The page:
Saturday, July 25, 2015

Bottleneck, Where Art Thou

I've been reviewing the tools we use to help us develop software. Tools affect process and shape workflow. They colour how we view the work we do.  Some examples: Review Board provides support for identifying the reviewers of a patch. Bugzilla provides support for prioritizing tasks.

I identified our use of Bugzilla as an problem almost immediately. We use the priority field of a task to create a workflow. The highest priority tasks are tackled first. Unfortunately, Bugzilla doesn't mange priority as a list. It forces you to group tasks into a small number of priorities. As a result, multiple tasks can have the same priority.

The problem with multiple tasks having the same priority is that the software team, not the business ends up determining what to work on first. This is fine if the team is capable of arriving at the same decision as the business. If the team makes a mistake they produce less business value than they could have.

It took longer to identify Review Board as a tool that undermined our work flow. Peer review is a new process. To the team's credit, they embraced it and created a working agreement to ensure its use. Our agreement calls for a review of all code prior to committing it to production and for at least two people to participate in the review.

About six months after we deployed Review Board reviews began to bottleneck. The authors said they couldn't commit to production because the patches hadn't been reviewed. The reviewers said they were too busy to complete the reviews. The drop in commits to production occurred because code reviews stopped. The team was committed to reviews but a bottleneck developed.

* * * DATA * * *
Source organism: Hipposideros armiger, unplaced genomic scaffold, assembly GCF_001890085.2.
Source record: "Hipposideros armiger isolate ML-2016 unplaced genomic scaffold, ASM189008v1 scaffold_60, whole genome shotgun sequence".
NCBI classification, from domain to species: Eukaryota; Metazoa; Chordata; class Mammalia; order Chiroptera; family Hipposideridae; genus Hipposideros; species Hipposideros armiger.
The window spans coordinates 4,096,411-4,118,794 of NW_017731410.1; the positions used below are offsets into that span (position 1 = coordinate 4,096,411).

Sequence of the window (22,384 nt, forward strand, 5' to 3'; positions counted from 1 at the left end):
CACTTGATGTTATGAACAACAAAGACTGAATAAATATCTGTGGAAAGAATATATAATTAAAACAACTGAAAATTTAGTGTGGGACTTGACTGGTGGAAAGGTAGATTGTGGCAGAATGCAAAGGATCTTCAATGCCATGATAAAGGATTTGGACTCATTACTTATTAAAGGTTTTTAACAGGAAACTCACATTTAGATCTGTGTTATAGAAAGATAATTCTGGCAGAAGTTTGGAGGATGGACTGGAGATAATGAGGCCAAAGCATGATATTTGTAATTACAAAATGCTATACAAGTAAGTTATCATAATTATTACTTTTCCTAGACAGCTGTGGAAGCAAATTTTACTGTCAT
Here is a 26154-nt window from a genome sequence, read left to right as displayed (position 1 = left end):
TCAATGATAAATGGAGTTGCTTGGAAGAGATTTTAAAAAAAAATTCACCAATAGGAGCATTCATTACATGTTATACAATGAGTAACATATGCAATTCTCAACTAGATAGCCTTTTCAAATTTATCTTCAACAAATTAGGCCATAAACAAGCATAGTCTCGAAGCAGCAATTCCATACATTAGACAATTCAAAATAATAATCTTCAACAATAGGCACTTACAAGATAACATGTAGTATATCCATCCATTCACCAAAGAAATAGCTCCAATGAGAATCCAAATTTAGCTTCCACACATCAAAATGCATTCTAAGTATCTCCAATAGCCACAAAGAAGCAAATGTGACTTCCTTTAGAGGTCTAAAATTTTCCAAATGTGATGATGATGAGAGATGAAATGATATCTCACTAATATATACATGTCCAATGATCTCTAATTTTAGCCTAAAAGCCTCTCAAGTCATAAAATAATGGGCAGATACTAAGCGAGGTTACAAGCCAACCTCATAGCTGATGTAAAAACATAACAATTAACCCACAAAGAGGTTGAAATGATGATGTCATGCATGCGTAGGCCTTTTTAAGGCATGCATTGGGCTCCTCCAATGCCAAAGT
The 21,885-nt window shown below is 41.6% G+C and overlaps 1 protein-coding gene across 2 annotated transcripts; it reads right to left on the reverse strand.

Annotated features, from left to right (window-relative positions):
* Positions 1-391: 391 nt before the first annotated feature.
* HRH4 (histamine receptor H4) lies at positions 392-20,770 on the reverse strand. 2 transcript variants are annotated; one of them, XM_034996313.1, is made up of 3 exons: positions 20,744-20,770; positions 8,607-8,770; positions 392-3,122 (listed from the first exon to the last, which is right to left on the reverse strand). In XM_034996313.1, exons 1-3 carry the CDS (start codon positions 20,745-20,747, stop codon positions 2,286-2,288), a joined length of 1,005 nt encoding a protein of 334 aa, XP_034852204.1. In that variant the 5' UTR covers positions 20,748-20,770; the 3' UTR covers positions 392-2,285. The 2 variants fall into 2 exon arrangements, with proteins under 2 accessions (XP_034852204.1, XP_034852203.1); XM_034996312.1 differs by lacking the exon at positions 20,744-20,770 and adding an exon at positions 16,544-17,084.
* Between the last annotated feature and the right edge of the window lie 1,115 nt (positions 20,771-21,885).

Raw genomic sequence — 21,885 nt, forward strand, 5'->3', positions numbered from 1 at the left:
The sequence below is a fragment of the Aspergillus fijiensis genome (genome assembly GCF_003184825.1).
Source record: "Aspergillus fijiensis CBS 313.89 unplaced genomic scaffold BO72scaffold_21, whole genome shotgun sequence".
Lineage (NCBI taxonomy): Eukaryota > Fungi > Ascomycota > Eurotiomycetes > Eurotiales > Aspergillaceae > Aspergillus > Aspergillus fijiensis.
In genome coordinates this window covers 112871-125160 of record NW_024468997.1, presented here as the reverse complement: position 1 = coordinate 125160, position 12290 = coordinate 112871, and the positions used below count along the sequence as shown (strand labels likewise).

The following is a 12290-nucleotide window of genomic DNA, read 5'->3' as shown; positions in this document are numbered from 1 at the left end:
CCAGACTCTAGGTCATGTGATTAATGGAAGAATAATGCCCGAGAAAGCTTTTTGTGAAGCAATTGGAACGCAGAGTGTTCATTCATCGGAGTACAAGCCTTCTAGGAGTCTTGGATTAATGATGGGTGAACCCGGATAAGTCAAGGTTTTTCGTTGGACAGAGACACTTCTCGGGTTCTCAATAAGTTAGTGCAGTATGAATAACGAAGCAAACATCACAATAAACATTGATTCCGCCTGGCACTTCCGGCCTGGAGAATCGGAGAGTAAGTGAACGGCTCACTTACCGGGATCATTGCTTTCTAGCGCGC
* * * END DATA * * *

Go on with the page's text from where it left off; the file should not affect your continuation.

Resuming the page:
In effect, the reviewers had been asked to review the patch, had agreed to do so, but didn't have the time to follow through. The authors identified the reviewers in Review Board and accepted that they would eventually get the promised review. I ultimately concluded that the team's commitment to performing reviews coupled with the working agreement created the problem.

We treated the decision to review a patch as final and never went back to revisit it. This was eye opening. Two positive behaviours: commitment and peer review conspired against us because we accepted that identifying reviewers ahead of the review as sufficient.

What I learned about Bugzilla is that it's a poor task management system. Using Bugzilla the way we use it encourages a form of lazy prioritization--no one in the decision process was forced to decide what task to do first and so the grouping of tasks is what became important. Bugzilla appears designed to encourage this. This loss of advantage manifests itself whenever there are multiple high priority tasks.

With Review Board I discovered that the act of identifying the reviewers before the review created a form of paralysis within the team. Our focus on commitment and delivery made us blind to the fact that we needed to be more agile in our decision making.

Bugzilla made me want a product and sprint backlog. [1] It's great for tracking issues but not in the manner we use it. Review Board reminded me that agility can come in many different forms and a lack of agility can create bottlenecks whose root causes can be surprising.

[1] I am aware of ScrumBugz and the Mozilla hosted version at ScrumBugs. I haven't investigated it.

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